10 Jobs in Demand in the Coronavirus Economy and Beyond

woman working in a mask
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The COVID-19 crisis has dealt the U.S. economy and others around the world a staggering blow. Microsoft calculates that unemployment in 2020 may reach a quarter of a billion people worldwide.

But the pandemic hasn’t been horrible for all industries. Microsoft analyzed data from LinkedIn’s latest Economic Graph, which tracks workforce trends and emerging skill gaps. It identifies 10 professions that are in demand and are expected to grow, even in the coronavirus-crushed economy.

Microsoft expects its new global skills initiative to train some 25 million people in digital skills by year’s end to fill these 10 in-demand jobs. These jobs:

  • Have some of the most job openings
  • Have had steady growth over the past four years
  • Pay a livable wage
  • Require skills that can be learned online

Scroll through this slideshow to see which professions are still in high demand. Perhaps you’ll find a new career.

1. Software developer

a man in glasses works remotely
Syda Productions / Shutterstock.com

This is a great gig to get and to keep. It pays a median salary of $105,590 per year (over $50 per hour), according to 2018 data from the Bureau of Labor Statistics. Prior to the COVID-19 pandemic, the BLS projected 21% growth in software developer jobs between 2018 and 2028.

In fact, this is one of the jobs we cited in “26 Work-From-Home Jobs That Pay $100,000.”

The vast majority of these openings were in California as of May 2019. Three other states hiring many software developers were Texas, New York and Washington.

2. Sales representative

woman working remotely
fizkes / Shutterstock.com

A business can have a great product, but often it’s workers who convince customers to buy in.

Wholesale and manufacturing sales representatives earned median pay of more than $63,000 per year (roughly $30 per hour) in 2019, according to the Bureau of Labor Statistics. Sales reps for industries such as telecommunications, electronics stores and consulting services earned similar wages.

3. Project manager

woman writing on a marker board
Syda Productions / Shutterstock.com

Project manager is another of the jobs we cited in “26 Work-From-Home Jobs That Pay $100,000.” It’s also one of the most common remote jobs.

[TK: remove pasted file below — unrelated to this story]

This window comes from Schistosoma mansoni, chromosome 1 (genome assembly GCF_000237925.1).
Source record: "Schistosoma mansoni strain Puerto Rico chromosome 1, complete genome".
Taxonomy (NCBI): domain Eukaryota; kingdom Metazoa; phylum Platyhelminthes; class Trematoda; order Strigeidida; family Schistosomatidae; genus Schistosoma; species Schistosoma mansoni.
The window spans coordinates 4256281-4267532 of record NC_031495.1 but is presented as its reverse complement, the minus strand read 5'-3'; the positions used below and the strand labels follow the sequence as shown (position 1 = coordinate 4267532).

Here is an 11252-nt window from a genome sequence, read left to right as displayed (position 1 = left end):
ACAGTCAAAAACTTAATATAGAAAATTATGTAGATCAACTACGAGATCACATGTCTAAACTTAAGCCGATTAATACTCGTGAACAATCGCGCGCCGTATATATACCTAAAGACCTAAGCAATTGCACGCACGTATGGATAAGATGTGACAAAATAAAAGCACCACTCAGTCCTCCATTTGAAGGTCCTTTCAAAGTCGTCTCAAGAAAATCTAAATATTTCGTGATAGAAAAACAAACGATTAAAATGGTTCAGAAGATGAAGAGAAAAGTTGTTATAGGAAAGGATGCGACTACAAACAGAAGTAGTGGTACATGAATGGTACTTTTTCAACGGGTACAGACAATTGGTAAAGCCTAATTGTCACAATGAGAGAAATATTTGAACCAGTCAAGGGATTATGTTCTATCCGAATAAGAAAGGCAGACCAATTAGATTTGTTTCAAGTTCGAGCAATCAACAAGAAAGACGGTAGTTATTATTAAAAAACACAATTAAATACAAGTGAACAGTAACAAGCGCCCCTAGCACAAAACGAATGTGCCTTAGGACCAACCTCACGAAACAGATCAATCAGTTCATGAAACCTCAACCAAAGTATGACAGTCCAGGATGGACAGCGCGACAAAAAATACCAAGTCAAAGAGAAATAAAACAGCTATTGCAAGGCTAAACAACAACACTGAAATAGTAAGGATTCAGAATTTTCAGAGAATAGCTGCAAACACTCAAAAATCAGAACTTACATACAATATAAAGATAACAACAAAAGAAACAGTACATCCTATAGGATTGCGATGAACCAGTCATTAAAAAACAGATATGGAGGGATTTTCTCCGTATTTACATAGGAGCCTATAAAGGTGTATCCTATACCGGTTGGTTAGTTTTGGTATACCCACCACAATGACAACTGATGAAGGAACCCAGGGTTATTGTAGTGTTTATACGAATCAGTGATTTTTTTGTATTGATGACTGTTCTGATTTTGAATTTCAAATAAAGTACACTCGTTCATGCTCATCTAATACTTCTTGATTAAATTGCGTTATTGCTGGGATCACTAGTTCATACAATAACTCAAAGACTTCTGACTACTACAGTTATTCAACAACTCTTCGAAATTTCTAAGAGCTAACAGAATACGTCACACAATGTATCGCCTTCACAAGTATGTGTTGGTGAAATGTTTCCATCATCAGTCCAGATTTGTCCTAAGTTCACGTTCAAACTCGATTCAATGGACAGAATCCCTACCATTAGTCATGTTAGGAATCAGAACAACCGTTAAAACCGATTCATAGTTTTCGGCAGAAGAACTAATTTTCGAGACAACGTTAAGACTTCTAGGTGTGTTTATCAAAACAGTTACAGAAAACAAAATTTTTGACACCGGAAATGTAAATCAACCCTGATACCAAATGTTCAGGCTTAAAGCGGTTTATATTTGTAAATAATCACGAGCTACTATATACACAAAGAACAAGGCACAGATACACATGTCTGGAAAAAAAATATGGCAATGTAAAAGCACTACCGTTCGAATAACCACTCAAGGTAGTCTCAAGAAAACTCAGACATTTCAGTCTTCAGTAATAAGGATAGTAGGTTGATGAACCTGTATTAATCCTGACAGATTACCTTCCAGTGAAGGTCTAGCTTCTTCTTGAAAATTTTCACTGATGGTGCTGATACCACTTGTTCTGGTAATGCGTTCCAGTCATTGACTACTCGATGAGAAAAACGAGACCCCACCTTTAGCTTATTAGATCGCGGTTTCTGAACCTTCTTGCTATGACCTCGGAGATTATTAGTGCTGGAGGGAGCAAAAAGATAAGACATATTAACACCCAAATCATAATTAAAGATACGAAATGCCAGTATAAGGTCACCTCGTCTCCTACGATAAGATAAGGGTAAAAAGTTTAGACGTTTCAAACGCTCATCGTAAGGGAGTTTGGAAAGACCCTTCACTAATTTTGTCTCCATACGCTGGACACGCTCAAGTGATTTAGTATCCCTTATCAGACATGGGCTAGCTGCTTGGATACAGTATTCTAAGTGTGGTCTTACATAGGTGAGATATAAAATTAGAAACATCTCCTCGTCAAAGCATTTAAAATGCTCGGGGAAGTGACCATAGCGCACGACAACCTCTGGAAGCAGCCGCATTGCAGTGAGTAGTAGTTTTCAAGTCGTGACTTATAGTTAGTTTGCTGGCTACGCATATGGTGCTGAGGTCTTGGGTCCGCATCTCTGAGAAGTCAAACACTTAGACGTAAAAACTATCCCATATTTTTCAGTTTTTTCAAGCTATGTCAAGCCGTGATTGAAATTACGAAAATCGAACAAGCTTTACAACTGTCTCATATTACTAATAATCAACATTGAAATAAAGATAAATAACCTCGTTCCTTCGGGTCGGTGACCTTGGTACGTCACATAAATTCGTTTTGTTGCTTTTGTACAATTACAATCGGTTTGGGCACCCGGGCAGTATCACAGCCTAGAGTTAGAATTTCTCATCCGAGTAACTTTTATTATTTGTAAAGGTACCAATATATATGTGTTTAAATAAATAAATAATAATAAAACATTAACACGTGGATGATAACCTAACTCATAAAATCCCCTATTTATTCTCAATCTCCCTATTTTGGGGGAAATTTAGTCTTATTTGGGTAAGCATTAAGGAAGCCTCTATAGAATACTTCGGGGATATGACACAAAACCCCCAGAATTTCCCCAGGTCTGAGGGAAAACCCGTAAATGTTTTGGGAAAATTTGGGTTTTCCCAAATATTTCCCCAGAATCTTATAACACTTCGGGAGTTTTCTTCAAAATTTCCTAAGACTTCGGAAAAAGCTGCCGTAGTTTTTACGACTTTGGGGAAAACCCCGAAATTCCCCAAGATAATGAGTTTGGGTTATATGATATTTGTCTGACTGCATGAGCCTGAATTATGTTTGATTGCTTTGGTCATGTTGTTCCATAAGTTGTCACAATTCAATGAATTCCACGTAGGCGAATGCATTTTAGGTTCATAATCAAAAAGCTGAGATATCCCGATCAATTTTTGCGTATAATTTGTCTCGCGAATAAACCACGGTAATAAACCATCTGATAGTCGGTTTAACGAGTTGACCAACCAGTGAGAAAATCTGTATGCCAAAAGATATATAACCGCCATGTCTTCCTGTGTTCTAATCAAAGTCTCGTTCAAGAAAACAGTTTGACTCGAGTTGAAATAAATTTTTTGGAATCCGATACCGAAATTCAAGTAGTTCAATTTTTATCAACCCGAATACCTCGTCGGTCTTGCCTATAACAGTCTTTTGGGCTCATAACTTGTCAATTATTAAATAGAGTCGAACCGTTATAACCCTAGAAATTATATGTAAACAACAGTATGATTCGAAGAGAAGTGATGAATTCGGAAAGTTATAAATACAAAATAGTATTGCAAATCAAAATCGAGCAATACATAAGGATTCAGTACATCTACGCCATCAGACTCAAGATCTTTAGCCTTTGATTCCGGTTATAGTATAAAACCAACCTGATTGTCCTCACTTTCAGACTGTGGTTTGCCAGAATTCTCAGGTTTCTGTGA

If you can help companies meet deadlines, stay within budgets and delegate duties, this job could be for you. Microsoft’s global skills initiative lays out the path toward this profession, including a variety of multimedia courses.

4. IT administrator

Computer programmer
nd3000 / Shutterstock.com

Pre-pandemic, the Bureau of Labor Statistics projected a 5% increase in these jobs from 2018 to 2018.

Folks in this profession, which ensures that computer networks in many types of companies run smoothly, earned a median income of $83,510 per year ($40.15 per hour) in 2019.

5. Customer service specialist

worker in a mask
Drazen Zigic / Shutterstock.com

These business front-liners can make or break a customer’s experience. They need to handle complaints, orders and questions, not to mention frustrated and confused callers.

A high school diploma is the base educational requirement, and these workers can make nearly $35,000 annually (about $17 per hour).

6. Digital marketing specialist

productive remote worker
marvent / Shutterstock.com

Folks in this field — who use social media, data analytics tools and design software — can earn an average salary of more than $70,000 per year, according to the Bureau of Labor Statistics.

Top earners can make nearly $60 per hour, with the vast majority of jobs in California and New York.

7. IT support / help desk

Worker in a headset
DenisProduction.com / Shutterstock.com

These workers are the 911 for folks having issues with their computers and systems, and it seems like they will always be in demand in our increasingly connected world. The Bureau of Labor Statistics projected a 10% growth in these jobs from 2018 to 2028.

The median pay in 2019 for this profession was $54,760 per year (around $26 per hour).

8. Data analyst

A man studies financial data at his computer
NicoElNino / Shutterstock.com

Data analysts are expected to be in demand, but the job can come with frustrations.

The role involves providing insights and possible business strategies. But too often these workers must wrestle with issues outside of their role, according to a survey by Fivetran.

Those challenges include:

  • Data quality problems
  • Conflicting data
  • Having to train business users
  • Wasting time trying to access data

The Fivetran study found that 90% of respondents were hampered by unreliable data sources; more than 60% said they wasted time waiting for engineering resources.

9. Financial analyst

Woman looking at financial chart on tablet computer
Wright Studio / Shutterstock.com

The typical educational level required for these workers — they are money advisers to businesses and individuals — is a bachelor’s degree.

But there is a good return on that investment. The median pay for a financial analyst was $85,660 per year (about $41 per hour) in 2018, the most recent data available from the Bureau of Labor Statistics.

Most of these jobs were in California, but Washington, D.C., is the place with the greatest concentration of financial analysts.

10. Graphic designer

Rawpixel.com / Shutterstock.com

The states with the highest levels of employment for graphic designers are California, New York, Texas and Florida, according to the Bureau of Labor Statistics.

The median yearly salary for a graphic designer was just over $52,000 (about $25 per hour) in 2019.

Disclosure: The information you read here is always objective. However, we sometimes receive compensation when you click links within our stories.

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